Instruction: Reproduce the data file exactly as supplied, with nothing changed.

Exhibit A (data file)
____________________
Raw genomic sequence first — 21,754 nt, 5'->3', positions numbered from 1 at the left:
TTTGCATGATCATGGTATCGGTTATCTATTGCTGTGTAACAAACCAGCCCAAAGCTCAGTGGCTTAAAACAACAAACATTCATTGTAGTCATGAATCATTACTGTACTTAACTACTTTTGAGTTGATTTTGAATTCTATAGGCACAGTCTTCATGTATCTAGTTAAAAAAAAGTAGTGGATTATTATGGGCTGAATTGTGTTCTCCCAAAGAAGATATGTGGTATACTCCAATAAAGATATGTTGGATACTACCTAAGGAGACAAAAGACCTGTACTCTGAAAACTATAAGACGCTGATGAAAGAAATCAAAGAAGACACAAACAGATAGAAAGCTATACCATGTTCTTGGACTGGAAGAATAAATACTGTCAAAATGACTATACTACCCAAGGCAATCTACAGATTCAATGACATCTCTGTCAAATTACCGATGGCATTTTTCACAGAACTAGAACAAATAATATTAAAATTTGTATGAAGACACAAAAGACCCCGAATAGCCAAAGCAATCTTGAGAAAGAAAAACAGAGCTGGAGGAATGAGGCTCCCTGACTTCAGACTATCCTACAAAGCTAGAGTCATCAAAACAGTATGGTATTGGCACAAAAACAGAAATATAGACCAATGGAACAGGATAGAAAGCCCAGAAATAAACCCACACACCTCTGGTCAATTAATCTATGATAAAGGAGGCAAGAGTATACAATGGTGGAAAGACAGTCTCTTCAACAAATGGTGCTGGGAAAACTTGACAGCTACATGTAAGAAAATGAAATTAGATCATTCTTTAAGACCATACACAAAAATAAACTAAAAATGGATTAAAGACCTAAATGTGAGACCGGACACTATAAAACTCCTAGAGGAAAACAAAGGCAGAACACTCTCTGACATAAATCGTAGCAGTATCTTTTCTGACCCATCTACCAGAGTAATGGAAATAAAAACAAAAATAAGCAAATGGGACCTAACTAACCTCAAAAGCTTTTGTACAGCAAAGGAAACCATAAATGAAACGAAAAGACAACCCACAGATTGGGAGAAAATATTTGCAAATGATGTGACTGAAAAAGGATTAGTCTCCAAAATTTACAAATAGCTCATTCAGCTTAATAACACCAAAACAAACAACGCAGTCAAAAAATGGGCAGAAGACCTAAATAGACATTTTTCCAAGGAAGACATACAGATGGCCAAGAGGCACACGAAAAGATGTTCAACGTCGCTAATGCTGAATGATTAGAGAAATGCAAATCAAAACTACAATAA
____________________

Raw genomic sequence first — 21,754 nt, 5'->3', positions numbered from 1 at the left:
TTTGCATGATCATGGTATCGGTTATCTATTGCTGTGTAACAAACCAGCCCAAAGCTCAGTGGCTTAAAACAACAAACATTCATTGTAGTCATGAATCATTACTGTACTTAACTACTTTTGAGTTGATTTTGAATTCTATAGGCACAGTCTTCATGTATCTAGTTAAAAAAAAGTAGTGGATTATTATGGGCTGAATTGTGTTCTCCCAAAGAAGATATGTGGTATACTCCAATAAAGATATGTTGGATACTACCTAAGGAGACAAAAGACCTGTACTCTGAAAACTATAAGACGCTGATGAAAGAAATCAAAGAAGACACAAACAGATAGAAAGCTATACCATGTTCTTGGACTGGAAGAATAAATACTGTCAAAATGACTATACTACCCAAGGCAATCTACAGATTCAATGACATCTCTGTCAAATTACCGATGGCATTTTTCACAGAACTAGAACAAATAATATTAAAATTTGTATGAAGACACAAAAGACCCCGAATAGCCAAAGCAATCTTGAGAAAGAAAAACAGAGCTGGAGGAATGAGGCTCCCTGACTTCAGACTATCCTACAAAGCTAGAGTCATCAAAACAGTATGGTATTGGCACAAAAACAGAAATATAGACCAATGGAACAGGATAGAAAGCCCAGAAATAAACCCACACACCTCTGGTCAATTAATCTATGATAAAGGAGGCAAGAGTATACAATGGTGGAAAGACAGTCTCTTCAACAAATGGTGCTGGGAAAACTTGACAGCTACATGTAAGAAAATGAAATTAGATCATTCTTTAAGACCATACACAAAAATAAACTAAAAATGGATTAAAGACCTAAATGTGAGACCGGACACTATAAAACTCCTAGAGGAAAACAAAGGCAGAACACTCTCTGACATAAATCGTAGCAGTATCTTTTCTGACCCATCTACCAGAGTAATGGAAATAAAAACAAAAATAAGCAAATGGGACCTAACTAACCTCAAAAGCTTTTGTACAGCAAAGGAAACCATAAATGAAACGAAAAGACAACCCACAGATTGGGAGAAAATATTTGCAAATGATGTGACTGAAAAAGGATTAGTCTCCAAAATTTACAAATAGCTCATTCAGCTTAATAACACCAAAACAAACAACGCAGTCAAAAAATGGGCAGAAGACCTAAATAGACATTTTTCCAAGGAAGACATACAGATGGCCAAGAGGCACACGAAAAGATGTTCAACGTCGCTAATGCTGAATGATTAGAGAAATGCAAATCAAAACTACAATAA